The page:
In late June, Mars entered Aries, where he remains today. Mars transits all 12 signs of the zodiac in a little over two years. But this time, because of eccentricities of orbit and a retrograde, he’s been in Aries for six months, rather than about two. In my post about the Aries ingress, note that the Sun falls in the sixth house of that chart – potential illness. And then Mars has hung out there for six months, showing a disease marked by fever and inflammation. Mars finally leaves Aries on January 6, just a few hours after the U.S. Congress counts the electoral votes. (Unless there is a hold up in protest, in which case the vote could occur just after Mars enters Taurus.)

(As an aside, this 6-month stay of Mars in Aries had coincided with one of the most contentious elections in U.S. history.)

The Node Knows

Another major thing that occurred astrologically, almost under the radar, is that all five classical planets crossed the ecliptic (thanks to astrologer Gary Caton for pointing this out). The ecliptic, if you remember, is the path that the Sun traces in the sky over the course of the year. Here it’s shown by the yellowish line in the Southern sky.

The ecliptic is the path that the Sun follows as seen from the Earth.

The Sun is by definition always on the ecliptic. But the Moon and the other planets are not exactly aligned with the plane of the Sun. They’re all at some angle. So the ring that a planet or the Moon traces, superimposed with the ring that the Sun makes (the ecliptic) is like two rings intertwined. You can read more about it here in my post about lunar nodes. But the same principle applies to any two bodies orbiting whose paths intersect.

The Moon crosses its node heading North (above the ecliptic as seen in the northern hemisphere) once a month (this is called the North Node). And she crosses going South once a month (at the South Node). So we can say that the Moon conjoins its own nodes a total of twice per month. But the planets don’t do it quite as often. Mercury crosses the nodes 8-9 times per year. Venus crosses 3-4 times per year. Most years, Mars only crosses once.

Jupiter crosses the ecliptic, or is at one of his nodes, only once every 6 years or so. And Saturn only crosses once every 15 years. That means that they only cross together once every 30 years. This year they both crossed to the South together just a few degrees apart in Capricorn.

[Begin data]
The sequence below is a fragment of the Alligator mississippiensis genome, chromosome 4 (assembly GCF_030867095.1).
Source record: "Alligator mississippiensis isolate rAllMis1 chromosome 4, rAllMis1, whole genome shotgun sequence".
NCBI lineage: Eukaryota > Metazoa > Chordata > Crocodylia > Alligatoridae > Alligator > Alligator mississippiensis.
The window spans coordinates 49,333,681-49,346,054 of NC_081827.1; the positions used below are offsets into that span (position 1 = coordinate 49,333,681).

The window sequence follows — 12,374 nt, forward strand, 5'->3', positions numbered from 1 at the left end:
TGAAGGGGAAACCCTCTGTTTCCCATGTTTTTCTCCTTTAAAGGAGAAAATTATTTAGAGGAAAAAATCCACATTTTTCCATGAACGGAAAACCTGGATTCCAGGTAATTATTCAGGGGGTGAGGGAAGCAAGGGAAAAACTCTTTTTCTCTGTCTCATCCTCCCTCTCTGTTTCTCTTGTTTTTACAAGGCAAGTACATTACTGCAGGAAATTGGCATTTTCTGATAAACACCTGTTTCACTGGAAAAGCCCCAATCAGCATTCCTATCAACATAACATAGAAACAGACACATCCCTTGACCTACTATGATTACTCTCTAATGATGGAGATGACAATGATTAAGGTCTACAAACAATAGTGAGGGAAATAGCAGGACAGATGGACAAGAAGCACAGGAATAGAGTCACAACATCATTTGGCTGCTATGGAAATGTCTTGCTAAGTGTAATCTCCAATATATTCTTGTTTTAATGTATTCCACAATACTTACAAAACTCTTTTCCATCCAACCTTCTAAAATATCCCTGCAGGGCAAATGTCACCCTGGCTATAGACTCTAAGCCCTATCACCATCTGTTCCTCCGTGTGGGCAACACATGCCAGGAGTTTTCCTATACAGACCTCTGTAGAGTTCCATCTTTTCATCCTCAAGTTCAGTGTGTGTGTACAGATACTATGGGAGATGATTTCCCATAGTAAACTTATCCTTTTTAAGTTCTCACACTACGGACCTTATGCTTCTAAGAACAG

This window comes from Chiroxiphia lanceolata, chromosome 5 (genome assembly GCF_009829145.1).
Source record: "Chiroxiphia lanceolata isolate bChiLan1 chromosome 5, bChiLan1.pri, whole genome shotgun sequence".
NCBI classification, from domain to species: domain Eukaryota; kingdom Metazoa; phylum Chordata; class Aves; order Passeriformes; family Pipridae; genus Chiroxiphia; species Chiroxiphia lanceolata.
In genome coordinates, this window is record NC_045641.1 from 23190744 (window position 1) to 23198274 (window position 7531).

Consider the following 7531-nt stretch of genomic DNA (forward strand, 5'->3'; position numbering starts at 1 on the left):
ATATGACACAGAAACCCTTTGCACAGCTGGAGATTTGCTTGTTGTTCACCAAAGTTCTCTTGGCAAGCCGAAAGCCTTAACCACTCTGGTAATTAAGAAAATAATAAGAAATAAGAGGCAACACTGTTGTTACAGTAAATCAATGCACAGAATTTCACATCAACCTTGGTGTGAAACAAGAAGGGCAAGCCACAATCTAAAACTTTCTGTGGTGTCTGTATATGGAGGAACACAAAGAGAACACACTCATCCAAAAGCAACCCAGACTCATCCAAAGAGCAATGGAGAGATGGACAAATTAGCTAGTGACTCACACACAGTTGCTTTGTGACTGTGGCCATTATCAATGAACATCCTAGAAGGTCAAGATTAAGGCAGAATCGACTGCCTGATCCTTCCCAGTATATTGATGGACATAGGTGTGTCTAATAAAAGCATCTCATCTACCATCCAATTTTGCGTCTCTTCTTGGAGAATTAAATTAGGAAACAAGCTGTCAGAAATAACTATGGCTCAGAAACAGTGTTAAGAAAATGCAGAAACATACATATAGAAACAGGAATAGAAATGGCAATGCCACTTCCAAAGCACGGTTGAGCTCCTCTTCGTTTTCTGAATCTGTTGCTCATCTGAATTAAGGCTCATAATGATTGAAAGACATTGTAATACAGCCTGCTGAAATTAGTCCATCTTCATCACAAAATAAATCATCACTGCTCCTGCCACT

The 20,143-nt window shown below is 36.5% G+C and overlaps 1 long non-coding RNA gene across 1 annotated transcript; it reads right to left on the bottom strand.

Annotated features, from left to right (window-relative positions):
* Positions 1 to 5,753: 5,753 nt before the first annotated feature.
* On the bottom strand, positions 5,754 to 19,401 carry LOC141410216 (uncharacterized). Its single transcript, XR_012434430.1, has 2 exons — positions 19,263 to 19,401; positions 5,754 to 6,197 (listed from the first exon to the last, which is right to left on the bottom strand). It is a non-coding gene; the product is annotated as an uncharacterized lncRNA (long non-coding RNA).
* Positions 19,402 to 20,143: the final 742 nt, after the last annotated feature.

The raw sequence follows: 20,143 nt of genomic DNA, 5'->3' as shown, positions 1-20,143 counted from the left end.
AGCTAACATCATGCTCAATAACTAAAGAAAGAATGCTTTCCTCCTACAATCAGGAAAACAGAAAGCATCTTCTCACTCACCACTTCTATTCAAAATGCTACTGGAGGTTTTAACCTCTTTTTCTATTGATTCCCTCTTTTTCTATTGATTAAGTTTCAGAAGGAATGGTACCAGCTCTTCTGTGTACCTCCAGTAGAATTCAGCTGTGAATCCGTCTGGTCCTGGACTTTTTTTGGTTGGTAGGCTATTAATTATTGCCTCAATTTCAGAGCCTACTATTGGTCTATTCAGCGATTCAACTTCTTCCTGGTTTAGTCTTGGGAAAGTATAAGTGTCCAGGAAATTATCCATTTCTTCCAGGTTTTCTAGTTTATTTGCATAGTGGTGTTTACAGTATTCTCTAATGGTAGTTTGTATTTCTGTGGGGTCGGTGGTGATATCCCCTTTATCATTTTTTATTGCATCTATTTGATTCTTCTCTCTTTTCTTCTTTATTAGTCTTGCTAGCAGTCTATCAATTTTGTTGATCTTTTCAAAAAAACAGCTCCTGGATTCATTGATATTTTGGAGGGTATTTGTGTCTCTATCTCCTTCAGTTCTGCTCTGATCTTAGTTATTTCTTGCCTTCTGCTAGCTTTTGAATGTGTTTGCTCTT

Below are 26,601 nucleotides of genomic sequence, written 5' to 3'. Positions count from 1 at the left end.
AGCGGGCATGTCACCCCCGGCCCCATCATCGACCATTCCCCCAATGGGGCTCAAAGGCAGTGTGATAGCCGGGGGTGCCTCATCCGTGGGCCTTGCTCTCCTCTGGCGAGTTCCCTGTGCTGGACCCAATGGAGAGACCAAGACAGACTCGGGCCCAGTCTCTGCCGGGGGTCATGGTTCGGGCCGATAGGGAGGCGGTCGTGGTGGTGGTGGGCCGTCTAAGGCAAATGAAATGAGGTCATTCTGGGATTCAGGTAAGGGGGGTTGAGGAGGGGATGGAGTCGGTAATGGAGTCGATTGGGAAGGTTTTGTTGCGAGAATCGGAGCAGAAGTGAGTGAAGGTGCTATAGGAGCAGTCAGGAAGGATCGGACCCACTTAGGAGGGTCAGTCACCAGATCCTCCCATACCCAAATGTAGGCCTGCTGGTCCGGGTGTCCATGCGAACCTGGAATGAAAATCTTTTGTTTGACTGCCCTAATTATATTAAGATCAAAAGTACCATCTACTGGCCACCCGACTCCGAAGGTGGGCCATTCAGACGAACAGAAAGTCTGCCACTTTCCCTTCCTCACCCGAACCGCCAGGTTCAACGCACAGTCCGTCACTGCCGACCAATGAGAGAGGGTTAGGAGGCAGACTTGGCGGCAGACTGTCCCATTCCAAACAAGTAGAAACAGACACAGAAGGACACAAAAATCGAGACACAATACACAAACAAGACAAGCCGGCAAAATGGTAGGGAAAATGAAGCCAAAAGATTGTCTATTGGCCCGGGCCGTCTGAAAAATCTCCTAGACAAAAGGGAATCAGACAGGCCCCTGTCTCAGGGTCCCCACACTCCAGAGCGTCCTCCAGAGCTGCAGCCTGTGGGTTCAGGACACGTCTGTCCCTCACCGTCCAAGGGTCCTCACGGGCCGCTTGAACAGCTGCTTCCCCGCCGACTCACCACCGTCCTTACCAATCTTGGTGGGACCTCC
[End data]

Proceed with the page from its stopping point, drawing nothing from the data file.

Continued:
When a planet crosses the ecliptic, its effects are amplified greatly and more direct (similar to an eclipse, but with a planet rather than the Moon). Crossing to the North is usually considered more beneficial than crossing to the South. In 2020, Mars, Saturn, and Jupiter all crossed South practically together in February.

One of the most popular birth charts for the U.S.A. (the Sibley chart) has Sagittarius rising, meaning Capricorn is the primary place we look for financial issues for the country. Consider that when we remember also the U.S.A.’s Pluto Return in Capricorn.

One further thing that happened in December of 2020, which I’ll save to focus on more in the next post, which will be more about 2021: Jupiter and Saturn conjoined as the do every 20 years, but in a spectacular way. I’m going to leave it until later because it also marked the ingress of both planets to Aquarius, and the beginning of a 200+ year cycle where they conjoin in Air signs, following 200+ years of conjoining in Earth signs (known as a Great Migration).

So here’s the run down of the last two years:

  • 2019
    • Saturn, Pluto, and the South Node all meet up and kill off all the cats and cause serious problems for many folks.
    • Because the Node is in Capricorn, the eclipses all fall here this year.
  • 2020
    • The Aries ingress in March indicates a terrible time for health and finances for the USA.
    • Jupiter joins Saturn, Pluto, and the South Node in Capricorn, and then Mars as well.
    • Eventually the South Node moves off into Sagittarius.
    • 5 traditional planets cross the ecliptic, including Jupiter and Saturn at the same time.
    • Mars hangs out in Aries for six full months, triggering the March Aries ingress, and outlining pretty clear the timeline of the pandemic in the USA.
    • Pluto returns to where it was during the US’s Revolutionary War.
    • Jupiter conjoins Pluto 3 times during the year, each one preceding a major spike in Covid cases.
    • Jupiter and Saturn conjoin in Aquarius, marking the firm beginning of their cycle of coming together in Air signs for the next couple of centuries.

As we like to say in New England, Is it cold enough for you? Isn’t that enough? Astrologers often refer to this kind of year as an Annus horribilis. I think it can safely be called a simple shitstorm.